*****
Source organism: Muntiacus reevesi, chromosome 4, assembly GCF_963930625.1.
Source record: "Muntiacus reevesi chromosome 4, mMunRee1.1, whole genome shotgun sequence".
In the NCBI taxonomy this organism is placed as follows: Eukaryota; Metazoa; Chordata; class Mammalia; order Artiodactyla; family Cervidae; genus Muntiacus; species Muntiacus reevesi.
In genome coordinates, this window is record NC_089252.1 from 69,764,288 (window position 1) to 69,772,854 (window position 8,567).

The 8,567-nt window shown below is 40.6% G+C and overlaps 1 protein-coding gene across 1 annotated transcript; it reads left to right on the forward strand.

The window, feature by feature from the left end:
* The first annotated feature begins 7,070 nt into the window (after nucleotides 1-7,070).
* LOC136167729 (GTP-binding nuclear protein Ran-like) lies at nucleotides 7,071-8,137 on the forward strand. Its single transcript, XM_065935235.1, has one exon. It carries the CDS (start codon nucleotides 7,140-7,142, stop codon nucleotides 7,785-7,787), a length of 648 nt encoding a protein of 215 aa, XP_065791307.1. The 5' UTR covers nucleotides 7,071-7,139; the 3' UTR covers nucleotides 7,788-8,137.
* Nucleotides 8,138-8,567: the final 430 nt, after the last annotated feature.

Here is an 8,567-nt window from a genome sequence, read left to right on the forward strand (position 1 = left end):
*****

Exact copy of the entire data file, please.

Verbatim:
Source organism: Muntiacus reevesi, chromosome 4, assembly GCF_963930625.1.
Source record: "Muntiacus reevesi chromosome 4, mMunRee1.1, whole genome shotgun sequence".
In the NCBI taxonomy this organism is placed as follows: Eukaryota; Metazoa; Chordata; class Mammalia; order Artiodactyla; family Cervidae; genus Muntiacus; species Muntiacus reevesi.
In genome coordinates, this window is record NC_089252.1 from 69,764,288 (window position 1) to 69,772,854 (window position 8,567).

The 8,567-nt window shown below is 40.6% G+C and overlaps 1 protein-coding gene across 1 annotated transcript; it reads left to right on the forward strand.

The window, feature by feature from the left end:
* The first annotated feature begins 7,070 nt into the window (after nucleotides 1-7,070).
* LOC136167729 (GTP-binding nuclear protein Ran-like) lies at nucleotides 7,071-8,137 on the forward strand. Its single transcript, XM_065935235.1, has one exon. It carries the CDS (start codon nucleotides 7,140-7,142, stop codon nucleotides 7,785-7,787), a length of 648 nt encoding a protein of 215 aa, XP_065791307.1. The 5' UTR covers nucleotides 7,071-7,139; the 3' UTR covers nucleotides 7,788-8,137.
* Nucleotides 8,138-8,567: the final 430 nt, after the last annotated feature.

Here is an 8,567-nt window from a genome sequence, read left to right on the forward strand (position 1 = left end):